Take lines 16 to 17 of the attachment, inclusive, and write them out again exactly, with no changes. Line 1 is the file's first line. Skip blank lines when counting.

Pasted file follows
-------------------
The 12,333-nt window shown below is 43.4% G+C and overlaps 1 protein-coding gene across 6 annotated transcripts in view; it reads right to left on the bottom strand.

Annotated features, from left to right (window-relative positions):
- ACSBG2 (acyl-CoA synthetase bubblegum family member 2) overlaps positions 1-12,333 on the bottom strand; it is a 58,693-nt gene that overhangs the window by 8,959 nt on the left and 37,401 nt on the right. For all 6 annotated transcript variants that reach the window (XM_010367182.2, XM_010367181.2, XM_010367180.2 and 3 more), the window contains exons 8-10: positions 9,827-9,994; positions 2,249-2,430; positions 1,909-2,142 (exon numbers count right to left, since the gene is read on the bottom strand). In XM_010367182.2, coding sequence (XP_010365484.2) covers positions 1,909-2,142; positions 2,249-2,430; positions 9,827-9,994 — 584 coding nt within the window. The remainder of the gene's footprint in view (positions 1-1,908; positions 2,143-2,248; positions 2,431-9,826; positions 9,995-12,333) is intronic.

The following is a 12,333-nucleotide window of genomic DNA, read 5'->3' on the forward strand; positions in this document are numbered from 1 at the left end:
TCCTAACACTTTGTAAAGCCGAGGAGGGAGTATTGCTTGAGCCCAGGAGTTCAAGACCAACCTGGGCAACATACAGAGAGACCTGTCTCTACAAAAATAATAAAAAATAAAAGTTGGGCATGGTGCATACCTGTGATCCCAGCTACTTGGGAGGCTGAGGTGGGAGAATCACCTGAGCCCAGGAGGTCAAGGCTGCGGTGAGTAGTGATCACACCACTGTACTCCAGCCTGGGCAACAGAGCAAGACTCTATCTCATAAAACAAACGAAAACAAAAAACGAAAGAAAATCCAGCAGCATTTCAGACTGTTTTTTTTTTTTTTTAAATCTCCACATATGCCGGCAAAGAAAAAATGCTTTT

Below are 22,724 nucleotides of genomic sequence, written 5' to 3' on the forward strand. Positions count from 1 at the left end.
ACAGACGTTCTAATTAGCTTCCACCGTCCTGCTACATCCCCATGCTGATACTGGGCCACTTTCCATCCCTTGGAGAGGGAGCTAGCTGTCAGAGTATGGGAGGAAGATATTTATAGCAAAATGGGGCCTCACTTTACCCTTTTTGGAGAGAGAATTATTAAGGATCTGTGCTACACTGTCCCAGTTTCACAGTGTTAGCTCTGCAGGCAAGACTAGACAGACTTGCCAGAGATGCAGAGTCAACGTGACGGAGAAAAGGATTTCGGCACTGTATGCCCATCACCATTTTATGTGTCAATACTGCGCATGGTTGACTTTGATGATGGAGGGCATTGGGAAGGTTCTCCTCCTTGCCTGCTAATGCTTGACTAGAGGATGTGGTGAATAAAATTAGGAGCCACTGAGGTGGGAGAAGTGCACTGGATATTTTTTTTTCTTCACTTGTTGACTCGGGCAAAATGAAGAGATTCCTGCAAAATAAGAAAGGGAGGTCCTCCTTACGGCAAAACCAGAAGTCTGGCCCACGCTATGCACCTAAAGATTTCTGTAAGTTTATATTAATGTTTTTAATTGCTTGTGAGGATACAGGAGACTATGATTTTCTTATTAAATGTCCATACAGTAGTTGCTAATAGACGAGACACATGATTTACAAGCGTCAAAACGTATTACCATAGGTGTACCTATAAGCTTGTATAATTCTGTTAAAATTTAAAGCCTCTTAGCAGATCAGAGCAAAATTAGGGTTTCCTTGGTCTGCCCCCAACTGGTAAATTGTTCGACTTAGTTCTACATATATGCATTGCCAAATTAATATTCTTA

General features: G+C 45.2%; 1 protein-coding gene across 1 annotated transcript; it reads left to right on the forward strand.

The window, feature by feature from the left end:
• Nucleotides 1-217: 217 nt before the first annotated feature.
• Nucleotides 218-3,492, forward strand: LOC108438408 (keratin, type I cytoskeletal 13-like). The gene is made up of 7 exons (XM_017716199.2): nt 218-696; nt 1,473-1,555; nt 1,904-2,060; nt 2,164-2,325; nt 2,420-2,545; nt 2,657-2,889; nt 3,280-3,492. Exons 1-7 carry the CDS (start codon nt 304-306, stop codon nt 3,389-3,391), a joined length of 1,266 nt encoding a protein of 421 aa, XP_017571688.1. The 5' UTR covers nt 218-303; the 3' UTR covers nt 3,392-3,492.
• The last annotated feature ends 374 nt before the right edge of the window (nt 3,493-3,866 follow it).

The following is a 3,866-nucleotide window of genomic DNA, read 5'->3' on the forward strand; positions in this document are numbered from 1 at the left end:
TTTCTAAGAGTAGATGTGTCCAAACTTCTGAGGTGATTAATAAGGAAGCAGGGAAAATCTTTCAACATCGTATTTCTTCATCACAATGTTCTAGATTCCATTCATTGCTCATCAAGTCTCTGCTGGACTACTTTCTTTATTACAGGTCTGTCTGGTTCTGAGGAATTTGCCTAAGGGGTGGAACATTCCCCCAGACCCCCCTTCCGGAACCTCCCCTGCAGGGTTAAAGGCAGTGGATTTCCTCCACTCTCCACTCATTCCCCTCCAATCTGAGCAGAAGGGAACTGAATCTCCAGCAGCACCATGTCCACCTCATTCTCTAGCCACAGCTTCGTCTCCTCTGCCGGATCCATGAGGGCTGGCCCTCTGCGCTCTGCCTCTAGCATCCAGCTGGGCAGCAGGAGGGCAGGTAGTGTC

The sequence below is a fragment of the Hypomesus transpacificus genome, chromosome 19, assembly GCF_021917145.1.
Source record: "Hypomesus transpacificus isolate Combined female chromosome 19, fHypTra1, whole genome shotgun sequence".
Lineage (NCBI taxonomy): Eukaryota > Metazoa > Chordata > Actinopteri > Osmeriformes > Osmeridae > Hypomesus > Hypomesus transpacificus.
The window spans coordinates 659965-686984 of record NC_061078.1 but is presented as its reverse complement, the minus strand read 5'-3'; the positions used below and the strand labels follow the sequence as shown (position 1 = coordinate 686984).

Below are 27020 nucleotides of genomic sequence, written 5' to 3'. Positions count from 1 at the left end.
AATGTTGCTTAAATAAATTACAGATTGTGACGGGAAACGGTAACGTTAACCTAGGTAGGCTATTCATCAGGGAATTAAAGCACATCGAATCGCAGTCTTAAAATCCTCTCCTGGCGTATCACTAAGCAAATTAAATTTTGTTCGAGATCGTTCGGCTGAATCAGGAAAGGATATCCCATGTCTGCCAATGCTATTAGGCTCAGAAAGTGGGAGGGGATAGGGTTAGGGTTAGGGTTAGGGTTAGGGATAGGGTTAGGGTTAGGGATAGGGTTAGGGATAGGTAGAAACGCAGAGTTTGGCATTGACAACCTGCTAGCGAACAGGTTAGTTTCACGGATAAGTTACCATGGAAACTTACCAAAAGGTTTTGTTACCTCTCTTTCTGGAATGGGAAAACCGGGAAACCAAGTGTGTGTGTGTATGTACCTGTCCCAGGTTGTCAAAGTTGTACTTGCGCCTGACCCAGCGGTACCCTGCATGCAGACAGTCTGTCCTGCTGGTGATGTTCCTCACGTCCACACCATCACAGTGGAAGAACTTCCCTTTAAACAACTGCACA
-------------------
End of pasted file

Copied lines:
Source record: "Hypomesus transpacificus isolate Combined female chromosome 19, fHypTra1, whole genome shotgun sequence".
Lineage (NCBI taxonomy): Eukaryota > Metazoa > Chordata > Actinopteri > Osmeriformes > Osmeridae > Hypomesus > Hypomesus transpacificus.